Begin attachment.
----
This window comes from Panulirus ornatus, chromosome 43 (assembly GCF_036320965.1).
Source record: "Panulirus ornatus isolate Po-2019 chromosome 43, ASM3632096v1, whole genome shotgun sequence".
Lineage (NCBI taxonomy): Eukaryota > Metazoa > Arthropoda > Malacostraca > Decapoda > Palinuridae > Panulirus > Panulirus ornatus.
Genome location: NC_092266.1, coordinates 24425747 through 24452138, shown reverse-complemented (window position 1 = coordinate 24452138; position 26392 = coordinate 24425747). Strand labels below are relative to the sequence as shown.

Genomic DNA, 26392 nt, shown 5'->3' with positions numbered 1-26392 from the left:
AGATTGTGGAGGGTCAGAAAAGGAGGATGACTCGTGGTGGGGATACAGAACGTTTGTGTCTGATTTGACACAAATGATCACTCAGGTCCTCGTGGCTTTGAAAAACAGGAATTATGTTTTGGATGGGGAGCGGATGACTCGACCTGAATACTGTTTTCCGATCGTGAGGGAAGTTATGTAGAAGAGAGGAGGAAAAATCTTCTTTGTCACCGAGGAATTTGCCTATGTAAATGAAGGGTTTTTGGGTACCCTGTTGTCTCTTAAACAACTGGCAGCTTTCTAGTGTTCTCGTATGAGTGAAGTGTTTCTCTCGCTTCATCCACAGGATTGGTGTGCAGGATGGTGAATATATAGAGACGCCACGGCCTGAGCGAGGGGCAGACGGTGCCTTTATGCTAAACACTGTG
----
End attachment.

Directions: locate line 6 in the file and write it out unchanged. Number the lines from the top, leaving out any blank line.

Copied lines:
AGATTGTGGAGGGTCAGAAAAGGAGGATGACTCGTGGTGGGGATACAGAACGTTTGTGTCTGATTTGACACAAATGATCACTCAGGTCCTCGTGGCTTTGAAAAACAGGAATTATGTTTTGGATGGGGAGCGGATGACTCGACCTGAATACTGTTTTCCGATCGTGAGGGAAGTTATGTAGAAGAGAGGAGGAAAAATCTTCTTTGTCACCGAGGAATTTGCCTATGTAAATGAAGGGTTTTTGGGTACCCTGTTGTCTCTTAAACAACTGGCAGCTTTCTAGTGTTCTCGTATGAGTGAAGTGTTTCTCTCGCTTCATCCACAGGATTGGTGTGCAGGATGGTGAATATATAGAGACGCCACGGCCTGAGCGAGGGGCAGACGGTGCCTTTATGCTAAACACTGTG